This is how you should proceed in such cases.
Step 1 : Load the executable in a debugger like Ollydbg.
Step 2 : In the memory dump window, navigate to PyImport_FrozenModules by pressing Ctrl + G
Step 3 : PyImport_FrozenModules is a pointer which is initialized to point to an array of struct _frozen records. Follow this pointer in dump.
Step 4 : Now you ...
I received an answer from HexRays support which has a solution which does not rely on parsing the C string retrieved by GetType(ea).
Let's imagine we start with a function prototype:
int __cdecl main(int argc, const char **argv, const char **envp)
That's from an ELF file, x86 abi; stuff is passed on the stack.
Then, I can do the following:
I wrote Sark to avoid this banging-head-against-wall routine. It provides wrappers around most of the commonly-used IDAPython APIs, making them more pythonic.
You can find the documentation for Sark here on Read-The-Docs.
As mentioned before by @CrazyFrog, you can use:
Alexander Hanel's book and blog;
Ero Carrera's Intro to IDAPyton;
Additionally, there ...
You do not have to use another file, it is just redundant
You can do this by using "Here strings".
In your example you can do :
r <<< $(python -c "print '\x90'*52")
You can read about "Here strings" here
There are several tools dedicated to Python's bytecode reversing:
Uncompyle and Uncompyle2
'uncompyle' converts Python byte-code back into equivalent Python
source. It accepts byte-code from Python version 2.7 only. The generated source is very readable: docstrings, lists, tuples and hashes get pretty-printed.
'uncompyle' may also verify the ...
While in IDA's Hex View you can go to Edit->Patch Program->Change Byte, but I think this only lets you patch 16 bytes at a time. If you need to patch more bytes than that you can use IDAPython's idc.PatchByte / idc.PatchWord / idc.PatchDword to change bytes in the IDA database.
Just a quick note, if you want your patches applied to the original file ...
You just need to search online.
Anyways here are some python 2.4 decompilers worth trying,
decompyle - http://murphey.org/code/decompyle-2.4.tgz
pycdc - https://github.com/zrax/pycdc
depython - http://depython.com/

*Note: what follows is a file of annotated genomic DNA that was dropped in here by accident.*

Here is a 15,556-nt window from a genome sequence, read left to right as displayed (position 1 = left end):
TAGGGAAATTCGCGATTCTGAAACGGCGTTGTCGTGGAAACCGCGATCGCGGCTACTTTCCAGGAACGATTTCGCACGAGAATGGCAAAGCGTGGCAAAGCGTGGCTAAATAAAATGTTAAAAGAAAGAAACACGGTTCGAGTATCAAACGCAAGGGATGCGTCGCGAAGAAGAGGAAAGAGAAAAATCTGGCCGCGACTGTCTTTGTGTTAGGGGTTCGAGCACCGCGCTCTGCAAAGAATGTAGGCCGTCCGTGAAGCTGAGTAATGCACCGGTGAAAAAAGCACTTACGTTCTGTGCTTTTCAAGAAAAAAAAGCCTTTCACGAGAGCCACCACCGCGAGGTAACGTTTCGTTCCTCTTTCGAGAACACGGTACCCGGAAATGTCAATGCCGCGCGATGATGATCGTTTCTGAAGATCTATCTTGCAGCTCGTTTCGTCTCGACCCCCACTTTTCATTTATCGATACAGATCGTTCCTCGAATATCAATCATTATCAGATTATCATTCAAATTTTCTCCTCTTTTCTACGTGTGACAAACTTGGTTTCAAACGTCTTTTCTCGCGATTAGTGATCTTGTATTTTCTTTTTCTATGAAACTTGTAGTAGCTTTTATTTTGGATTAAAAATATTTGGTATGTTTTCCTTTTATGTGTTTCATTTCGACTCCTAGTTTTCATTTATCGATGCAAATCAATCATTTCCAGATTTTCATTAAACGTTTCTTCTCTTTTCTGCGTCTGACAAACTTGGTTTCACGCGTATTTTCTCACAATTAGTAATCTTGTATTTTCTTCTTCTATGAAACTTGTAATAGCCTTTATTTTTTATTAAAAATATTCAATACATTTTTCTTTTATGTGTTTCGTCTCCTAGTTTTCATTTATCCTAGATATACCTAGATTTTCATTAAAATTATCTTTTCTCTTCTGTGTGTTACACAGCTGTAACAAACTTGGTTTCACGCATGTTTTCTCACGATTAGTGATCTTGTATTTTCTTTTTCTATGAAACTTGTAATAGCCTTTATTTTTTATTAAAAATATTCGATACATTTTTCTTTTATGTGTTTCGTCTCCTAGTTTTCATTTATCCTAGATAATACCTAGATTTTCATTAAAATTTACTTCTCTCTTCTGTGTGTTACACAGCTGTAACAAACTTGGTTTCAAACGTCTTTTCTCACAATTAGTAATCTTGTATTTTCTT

decompyle service - http://www.crazy-compilers.com/decompyle/
Python-Decompiler - https://gitorious.org/python-decompiler
Note : Easy Python ...
IDA utilizes flags for checking the properties of locations.
Looking at the API you can use GetFlags(ea) and pass its output to isCode(flags) to check if a location is flagged as being code.
You can find the exact definitions of the flags in IDC.IDC. A small excerpt:
#define isCode(F) ((F & MS_CLS) == FF_CODE) // is code byte?
#define isData(F) ...
There are ways to make a Python program hard to reverse engineer. Its' possible but you need to fiddle with the Python source code (which is written in C) and compile a special build for your purpose.
The way Python works is fully documented and open-source. For instance, consider the pyc file format. Much of the code which deals with reading/writing pyc's ...
You cannot prevent reverse engineering. You can make it more or less harder but you cannot prevent it. No.
Ok, as the author updated it with a more clearer question... this is what one can do:
Strip symbols from the binaries. At the very least.
Obfuscate the code. This may help: https://stackoverflow.com/questions/4111808/c-c-compiler-generating-...
I'm not sure I fully understood you, but I'll give it a try anyway.
The following instructions will explain how to achieve something like this:|
radare2 comes with its own webserver. Although at first, it might seems like an overkill, its actually quite useful, especially when you want to debug embedded systems, or simply to execute commands from a remote ...
I don't know of any way to run a script as a run argument.
A common solution is to redirect your input from a file.
You first need to run the script and save the result:
python -c "print 'A'*50" > my_file
and redirect it to gdb run.
r < my_file
also, from the help run command:
Input and output redirection with ">", "<", or ">>" are also ...
Don't rely on the IAT entry in the PE Data Directory to be accurate. The only truly accurate way to find the IAT(s) is to find actual calls from the disassembled code to statically imported API functions.
Let's use the following code in IDA as an example:
FF 15 44 60 03 01 call ds:GetVersion
The actual disassembly of FF 15 44 60 03 01 is call dword ...
Some Python assembler libraries:
Pyasm - Python x86 Assembler